The fourth symptom of overheating, and one of the most important, is excessive credit expansion, which can lead to asset bubbles as well as inflation. The best measure of excess credit is the difference between the growth rate in bank credit and nominal GDP. It is normal for bank lending to grow a bit faster than GDP in an emerging economy as the financial sector develops, but credit is outpacing GDP by an alarming margin in Argentina, Brazil, Hong Kong and Turkey. Lending to the private sector has increased by around 20% more than nominal GDP over the past year in both Turkey and Hong Kong.
Now, 2011 financial year (ending 30 June 2011) is the latest we have national accounts data for. Growth in the nominal economy in that year was 13.4%. In the year to mid-2011, credit to private sector grew by 25%. The excess growth in credit at that time would have put Bangladesh in the same category as the four countries mentioned above — that is, in the red hot zone. In the past six months, however, credit growth has softened to about 20%. Meanwhile, nominal growth has probably picked up a bit. But still, credit growth is probably running 5 percentage points ahead of the nominal growth. That’s still hot.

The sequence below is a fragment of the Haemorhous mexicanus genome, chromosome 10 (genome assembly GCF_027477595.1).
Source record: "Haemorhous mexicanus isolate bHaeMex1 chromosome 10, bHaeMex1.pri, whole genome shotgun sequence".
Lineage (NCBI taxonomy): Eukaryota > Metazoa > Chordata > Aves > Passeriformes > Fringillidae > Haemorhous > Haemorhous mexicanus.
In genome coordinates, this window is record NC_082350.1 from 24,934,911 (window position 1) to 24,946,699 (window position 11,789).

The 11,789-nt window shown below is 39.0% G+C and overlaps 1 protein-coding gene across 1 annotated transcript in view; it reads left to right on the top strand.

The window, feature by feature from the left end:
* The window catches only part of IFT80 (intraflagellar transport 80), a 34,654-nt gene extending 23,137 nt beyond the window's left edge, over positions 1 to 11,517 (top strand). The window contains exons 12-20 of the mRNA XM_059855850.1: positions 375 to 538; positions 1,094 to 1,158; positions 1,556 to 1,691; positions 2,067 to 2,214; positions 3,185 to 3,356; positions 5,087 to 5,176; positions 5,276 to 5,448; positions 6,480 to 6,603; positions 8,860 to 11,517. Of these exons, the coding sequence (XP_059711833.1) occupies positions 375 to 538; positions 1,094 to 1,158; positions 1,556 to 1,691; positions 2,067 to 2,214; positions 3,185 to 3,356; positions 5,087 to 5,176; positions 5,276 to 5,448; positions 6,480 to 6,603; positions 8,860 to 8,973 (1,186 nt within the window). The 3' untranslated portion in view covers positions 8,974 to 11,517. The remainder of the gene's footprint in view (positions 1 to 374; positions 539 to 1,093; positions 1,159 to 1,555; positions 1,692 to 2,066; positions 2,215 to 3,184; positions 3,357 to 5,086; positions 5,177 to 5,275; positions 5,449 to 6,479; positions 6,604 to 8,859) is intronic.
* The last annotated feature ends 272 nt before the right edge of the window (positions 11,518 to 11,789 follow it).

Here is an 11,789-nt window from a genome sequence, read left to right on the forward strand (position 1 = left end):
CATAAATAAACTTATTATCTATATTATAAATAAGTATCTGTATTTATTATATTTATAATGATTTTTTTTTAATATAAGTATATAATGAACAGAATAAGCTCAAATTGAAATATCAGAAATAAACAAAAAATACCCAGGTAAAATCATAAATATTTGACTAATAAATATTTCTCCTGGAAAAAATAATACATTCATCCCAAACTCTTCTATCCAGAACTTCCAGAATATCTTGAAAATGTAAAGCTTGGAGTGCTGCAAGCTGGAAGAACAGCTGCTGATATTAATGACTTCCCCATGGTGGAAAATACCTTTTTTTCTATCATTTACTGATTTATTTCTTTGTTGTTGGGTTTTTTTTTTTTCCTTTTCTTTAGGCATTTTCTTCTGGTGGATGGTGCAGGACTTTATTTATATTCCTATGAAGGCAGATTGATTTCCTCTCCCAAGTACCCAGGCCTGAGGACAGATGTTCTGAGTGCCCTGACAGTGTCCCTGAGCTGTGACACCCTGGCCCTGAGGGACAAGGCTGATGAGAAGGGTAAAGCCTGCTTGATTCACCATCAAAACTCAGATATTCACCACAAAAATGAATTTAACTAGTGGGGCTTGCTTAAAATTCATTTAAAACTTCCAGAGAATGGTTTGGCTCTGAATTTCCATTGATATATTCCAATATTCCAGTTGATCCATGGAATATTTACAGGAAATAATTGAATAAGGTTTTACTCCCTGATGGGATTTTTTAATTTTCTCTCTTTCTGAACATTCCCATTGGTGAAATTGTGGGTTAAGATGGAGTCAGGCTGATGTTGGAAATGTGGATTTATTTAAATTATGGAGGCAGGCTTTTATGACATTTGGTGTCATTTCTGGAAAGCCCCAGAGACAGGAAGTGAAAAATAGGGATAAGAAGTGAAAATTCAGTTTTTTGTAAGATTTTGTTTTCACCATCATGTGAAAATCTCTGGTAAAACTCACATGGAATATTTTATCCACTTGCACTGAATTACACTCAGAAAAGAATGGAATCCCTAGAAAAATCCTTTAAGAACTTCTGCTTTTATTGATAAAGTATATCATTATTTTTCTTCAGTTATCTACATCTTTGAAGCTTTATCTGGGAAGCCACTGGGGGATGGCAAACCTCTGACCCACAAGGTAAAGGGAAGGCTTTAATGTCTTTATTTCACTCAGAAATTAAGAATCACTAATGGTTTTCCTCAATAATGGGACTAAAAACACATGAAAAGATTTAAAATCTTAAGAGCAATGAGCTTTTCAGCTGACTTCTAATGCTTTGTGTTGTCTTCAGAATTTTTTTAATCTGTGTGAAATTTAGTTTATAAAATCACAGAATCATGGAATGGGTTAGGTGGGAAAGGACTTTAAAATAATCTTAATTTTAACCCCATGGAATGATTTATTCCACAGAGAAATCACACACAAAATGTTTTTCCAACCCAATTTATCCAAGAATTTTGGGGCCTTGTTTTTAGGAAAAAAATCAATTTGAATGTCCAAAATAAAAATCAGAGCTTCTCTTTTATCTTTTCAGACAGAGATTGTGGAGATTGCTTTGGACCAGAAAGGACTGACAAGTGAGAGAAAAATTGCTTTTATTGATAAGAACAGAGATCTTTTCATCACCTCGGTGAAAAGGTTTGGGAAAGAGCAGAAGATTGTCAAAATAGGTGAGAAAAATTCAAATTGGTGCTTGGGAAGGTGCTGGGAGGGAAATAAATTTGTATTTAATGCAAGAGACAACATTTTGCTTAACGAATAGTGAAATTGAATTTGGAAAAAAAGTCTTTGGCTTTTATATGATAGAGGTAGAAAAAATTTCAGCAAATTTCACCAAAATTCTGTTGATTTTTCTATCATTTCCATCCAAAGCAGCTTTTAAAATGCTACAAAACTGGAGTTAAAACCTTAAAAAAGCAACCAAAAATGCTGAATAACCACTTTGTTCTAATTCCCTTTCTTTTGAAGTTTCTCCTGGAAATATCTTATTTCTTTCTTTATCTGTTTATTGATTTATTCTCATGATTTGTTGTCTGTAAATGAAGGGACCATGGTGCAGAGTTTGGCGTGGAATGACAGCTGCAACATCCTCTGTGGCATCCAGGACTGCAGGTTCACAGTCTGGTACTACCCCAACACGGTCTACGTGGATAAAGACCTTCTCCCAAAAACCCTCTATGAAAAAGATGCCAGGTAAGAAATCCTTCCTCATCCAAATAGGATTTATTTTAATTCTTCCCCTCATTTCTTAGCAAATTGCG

The fifth indicator is real interest rate — that is, the policy rate less inflation. Since September 2011, Bangladesh’s policy rate has been 7.25%. Inflation has run well over 11% in that time. This implies a real interest rate of -4%. Money is too cheap in Bangladesh, as it is in Hong Kong, Vietnam, Venezuela and Argentina. Red hot.
The final indicator is how the country’s current account is expected to change. The key here is ‘expected’. I am going to use the Asian Development Bank’s projection for simplicity. The ADB expects the current account to be in a deficit of 0.3% of GDP in 2012 fiscal year, compared with a surplus of 0.9% of GDP in 2011. That’s a turnaround of 1.2 percentage point — alarming. But the expected deficit is still pretty small. Should we be worried?
This seems to me is the crucial variable for Bangladesh. There is definitely a lot of heat in three areas — inflation, credit growth, and real interest rate. Money is no problem in today’s Bangladesh — and that’s not a good thing. It’s not clear that all that dough has done much for economic growth — that’s not necessarily a bad thing, better slow and steady than fast and crash. If the country can avoid running up a large current account deficit, at least it will be spared a run on its currency.
But can we avoid a larger current account deficit than what the ADB is projecting? What if oil prices rise sharply? What if the remittances dwindle? What if there is contagion from the rupee? What if, a la Krugman, there is speculative attack without any fundamental reason?
Will we have enough reserves?
Even if we avoid an external crisis, easy money is distorting the economy without tangible benefit. Ultimately, the economy is growing at 7% and not 8% because of structural, supply-side reasons. The clear policy option is to tighten monetary policy. Will Bangladesh Bank do it?
I don’t know. But I sure hope they don’t follow Nelly’s suggestion.